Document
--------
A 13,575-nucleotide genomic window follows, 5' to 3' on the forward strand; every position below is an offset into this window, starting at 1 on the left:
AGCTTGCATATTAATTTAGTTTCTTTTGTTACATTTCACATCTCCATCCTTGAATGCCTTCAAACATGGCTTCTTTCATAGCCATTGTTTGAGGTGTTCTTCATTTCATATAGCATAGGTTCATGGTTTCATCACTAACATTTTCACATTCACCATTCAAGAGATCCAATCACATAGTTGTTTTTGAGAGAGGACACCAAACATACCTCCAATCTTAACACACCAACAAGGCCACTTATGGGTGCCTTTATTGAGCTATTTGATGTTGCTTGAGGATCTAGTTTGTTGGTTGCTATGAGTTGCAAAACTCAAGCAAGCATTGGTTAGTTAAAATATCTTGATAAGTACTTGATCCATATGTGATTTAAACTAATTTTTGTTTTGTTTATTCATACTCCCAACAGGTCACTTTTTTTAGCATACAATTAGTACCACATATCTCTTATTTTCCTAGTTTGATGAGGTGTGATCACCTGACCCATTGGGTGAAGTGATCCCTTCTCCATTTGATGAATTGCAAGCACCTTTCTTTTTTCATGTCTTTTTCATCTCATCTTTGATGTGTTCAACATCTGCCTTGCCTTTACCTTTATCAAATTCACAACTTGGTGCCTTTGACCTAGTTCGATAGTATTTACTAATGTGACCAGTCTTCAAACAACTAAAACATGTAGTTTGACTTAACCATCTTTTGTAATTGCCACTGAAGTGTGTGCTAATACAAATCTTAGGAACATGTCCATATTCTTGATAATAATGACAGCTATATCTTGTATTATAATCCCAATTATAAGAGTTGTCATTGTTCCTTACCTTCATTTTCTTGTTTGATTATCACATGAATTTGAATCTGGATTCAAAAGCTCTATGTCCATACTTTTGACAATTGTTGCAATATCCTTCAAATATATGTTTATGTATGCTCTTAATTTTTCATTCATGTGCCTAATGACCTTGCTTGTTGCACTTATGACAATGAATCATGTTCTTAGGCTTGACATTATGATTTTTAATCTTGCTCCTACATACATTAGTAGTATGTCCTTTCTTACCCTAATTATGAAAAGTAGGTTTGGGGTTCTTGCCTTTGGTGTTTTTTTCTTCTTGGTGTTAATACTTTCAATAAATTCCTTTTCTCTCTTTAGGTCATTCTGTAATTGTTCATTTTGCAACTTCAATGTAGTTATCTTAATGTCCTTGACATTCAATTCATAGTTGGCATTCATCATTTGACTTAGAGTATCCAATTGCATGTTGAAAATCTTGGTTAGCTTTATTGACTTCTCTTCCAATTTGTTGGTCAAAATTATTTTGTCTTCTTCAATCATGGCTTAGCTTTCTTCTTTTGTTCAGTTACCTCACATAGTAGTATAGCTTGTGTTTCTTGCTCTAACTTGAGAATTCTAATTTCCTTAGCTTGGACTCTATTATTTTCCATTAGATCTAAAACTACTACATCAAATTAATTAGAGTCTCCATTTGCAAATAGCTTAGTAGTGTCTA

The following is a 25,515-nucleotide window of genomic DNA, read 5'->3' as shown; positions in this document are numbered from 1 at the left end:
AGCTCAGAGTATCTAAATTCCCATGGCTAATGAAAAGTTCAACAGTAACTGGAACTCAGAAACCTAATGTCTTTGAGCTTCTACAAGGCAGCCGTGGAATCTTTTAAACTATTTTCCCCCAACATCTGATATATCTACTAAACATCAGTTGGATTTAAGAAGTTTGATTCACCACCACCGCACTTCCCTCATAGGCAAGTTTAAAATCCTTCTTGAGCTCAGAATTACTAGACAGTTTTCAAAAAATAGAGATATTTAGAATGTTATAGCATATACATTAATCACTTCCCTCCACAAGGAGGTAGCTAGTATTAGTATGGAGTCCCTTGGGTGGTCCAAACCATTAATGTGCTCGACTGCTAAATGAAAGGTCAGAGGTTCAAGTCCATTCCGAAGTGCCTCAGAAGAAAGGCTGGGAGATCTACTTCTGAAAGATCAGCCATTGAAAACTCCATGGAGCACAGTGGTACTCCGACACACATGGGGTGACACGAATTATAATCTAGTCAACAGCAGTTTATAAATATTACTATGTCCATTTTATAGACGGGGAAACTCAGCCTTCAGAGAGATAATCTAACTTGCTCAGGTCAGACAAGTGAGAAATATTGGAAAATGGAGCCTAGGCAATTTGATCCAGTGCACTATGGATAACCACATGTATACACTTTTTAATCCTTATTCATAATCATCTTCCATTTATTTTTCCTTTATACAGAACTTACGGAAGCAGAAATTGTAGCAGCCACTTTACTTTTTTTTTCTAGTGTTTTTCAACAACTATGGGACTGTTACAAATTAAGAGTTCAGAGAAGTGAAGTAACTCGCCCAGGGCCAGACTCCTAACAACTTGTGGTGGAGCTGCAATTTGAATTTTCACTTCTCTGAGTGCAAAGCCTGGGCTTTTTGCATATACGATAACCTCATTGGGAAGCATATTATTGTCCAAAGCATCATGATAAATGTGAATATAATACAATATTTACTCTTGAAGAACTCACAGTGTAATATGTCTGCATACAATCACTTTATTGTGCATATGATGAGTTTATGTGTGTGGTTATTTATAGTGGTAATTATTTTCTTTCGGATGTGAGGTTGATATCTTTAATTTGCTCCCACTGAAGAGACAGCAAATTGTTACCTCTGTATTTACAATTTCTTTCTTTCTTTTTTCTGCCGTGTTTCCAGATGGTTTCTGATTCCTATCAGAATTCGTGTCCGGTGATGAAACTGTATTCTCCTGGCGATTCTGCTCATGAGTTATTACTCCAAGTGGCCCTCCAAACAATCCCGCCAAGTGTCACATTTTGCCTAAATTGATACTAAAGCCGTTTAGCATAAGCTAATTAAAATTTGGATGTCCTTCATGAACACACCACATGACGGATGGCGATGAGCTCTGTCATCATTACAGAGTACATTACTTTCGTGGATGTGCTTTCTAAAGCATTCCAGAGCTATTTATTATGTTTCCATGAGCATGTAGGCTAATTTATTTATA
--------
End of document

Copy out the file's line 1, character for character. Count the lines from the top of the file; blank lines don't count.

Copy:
A 13,575-nucleotide genomic window follows, 5' to 3' on the forward strand; every position below is an offset into this window, starting at 1 on the left: